A Louisiana judge on Monday temporarily suspended laws banning women in that state from having abortions, adding to confusion in the United States since the Supreme Court’s overturn on the matter.
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The Supreme Court on Friday struck down the “Roe v. Wade” case that for nearly 50 years had guaranteed the right of American women to terminate their pregnancies, giving states the freedom to ban abortion.
Many of them were immediately quick to declare abortions illegal on their lands, relying in particular on laws that have so far lain dormant. Others intend to reduce the delay in abortion.
But the legal counterattack was swift, with complaints lodged in state courts rather than federal courts.
In Louisiana, the clinic and medical students have attacked the three laws banning abortion, arguing that they are too “vague” because they do not clearly specify the exceptions or penalties associated with them.
On Monday, Judge Ruben Giarusso suspended those laws until the July 8 hearing.
“Abortion can resume in Louisiana,” the Center for Reproductive Rights, which represented the plaintiffs, tweeted immediately.
“Every day the clinic opens can make a difference in someone’s life,” clinic president Nancy Northup said in a statement.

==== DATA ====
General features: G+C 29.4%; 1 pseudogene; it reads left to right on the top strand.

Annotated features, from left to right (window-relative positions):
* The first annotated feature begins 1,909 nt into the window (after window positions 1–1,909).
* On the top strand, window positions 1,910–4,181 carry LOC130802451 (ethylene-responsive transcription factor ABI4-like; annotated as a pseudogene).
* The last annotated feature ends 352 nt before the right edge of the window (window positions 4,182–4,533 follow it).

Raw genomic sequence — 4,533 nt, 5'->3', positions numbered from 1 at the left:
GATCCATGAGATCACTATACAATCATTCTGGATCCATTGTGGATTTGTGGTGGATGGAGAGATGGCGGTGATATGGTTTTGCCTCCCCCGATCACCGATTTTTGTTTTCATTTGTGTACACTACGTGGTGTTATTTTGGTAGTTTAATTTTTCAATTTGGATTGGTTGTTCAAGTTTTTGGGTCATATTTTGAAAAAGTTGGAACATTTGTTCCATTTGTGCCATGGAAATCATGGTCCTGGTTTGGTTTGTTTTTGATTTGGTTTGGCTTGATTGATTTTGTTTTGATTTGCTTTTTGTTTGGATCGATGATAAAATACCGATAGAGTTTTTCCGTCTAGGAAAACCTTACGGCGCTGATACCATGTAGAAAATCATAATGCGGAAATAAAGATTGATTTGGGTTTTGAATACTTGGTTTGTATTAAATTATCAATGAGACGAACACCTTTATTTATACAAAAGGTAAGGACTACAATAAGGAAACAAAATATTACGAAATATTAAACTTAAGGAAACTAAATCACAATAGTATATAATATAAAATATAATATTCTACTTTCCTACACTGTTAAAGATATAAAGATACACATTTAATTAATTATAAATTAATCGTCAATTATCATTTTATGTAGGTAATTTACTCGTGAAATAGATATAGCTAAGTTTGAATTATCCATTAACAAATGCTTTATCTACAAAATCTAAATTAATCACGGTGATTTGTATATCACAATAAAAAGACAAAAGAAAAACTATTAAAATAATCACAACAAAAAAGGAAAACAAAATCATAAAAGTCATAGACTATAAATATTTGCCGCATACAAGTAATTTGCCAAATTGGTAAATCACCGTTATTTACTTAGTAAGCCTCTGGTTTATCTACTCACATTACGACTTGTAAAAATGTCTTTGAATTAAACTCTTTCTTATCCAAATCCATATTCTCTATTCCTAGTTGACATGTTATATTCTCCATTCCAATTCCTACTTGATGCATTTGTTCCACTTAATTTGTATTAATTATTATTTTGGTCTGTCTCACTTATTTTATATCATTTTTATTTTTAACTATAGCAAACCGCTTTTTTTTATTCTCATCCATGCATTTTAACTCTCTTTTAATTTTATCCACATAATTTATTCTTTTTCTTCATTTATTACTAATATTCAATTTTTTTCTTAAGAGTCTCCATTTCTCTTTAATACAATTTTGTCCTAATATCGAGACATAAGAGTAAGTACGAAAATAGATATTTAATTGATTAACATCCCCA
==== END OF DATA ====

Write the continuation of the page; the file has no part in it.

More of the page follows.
This victory may only be short-lived, as Louisiana Attorney General Jeff Landry promised to “do everything in his power to ensure that laws protecting unborn children apply.”
Similar battles are taking place all over the country. In Utah, the powerful Planned Parenthood Association filed a complaint Saturday against a ban on abortions, on the grounds that it violates the state constitution.
The same argument was made in Florida by critics of a law lowering to 15 weeks the legal deadline for abortion, which must go into effect on Friday.
Other procedures are performed in Ohio or Kentucky, in particular.
These gangs should delay the deadline, but according to the Guttmacher Institute, half of the states, especially in the conservative and religious center-center South, should ban abortions on their territory for nearly the long term.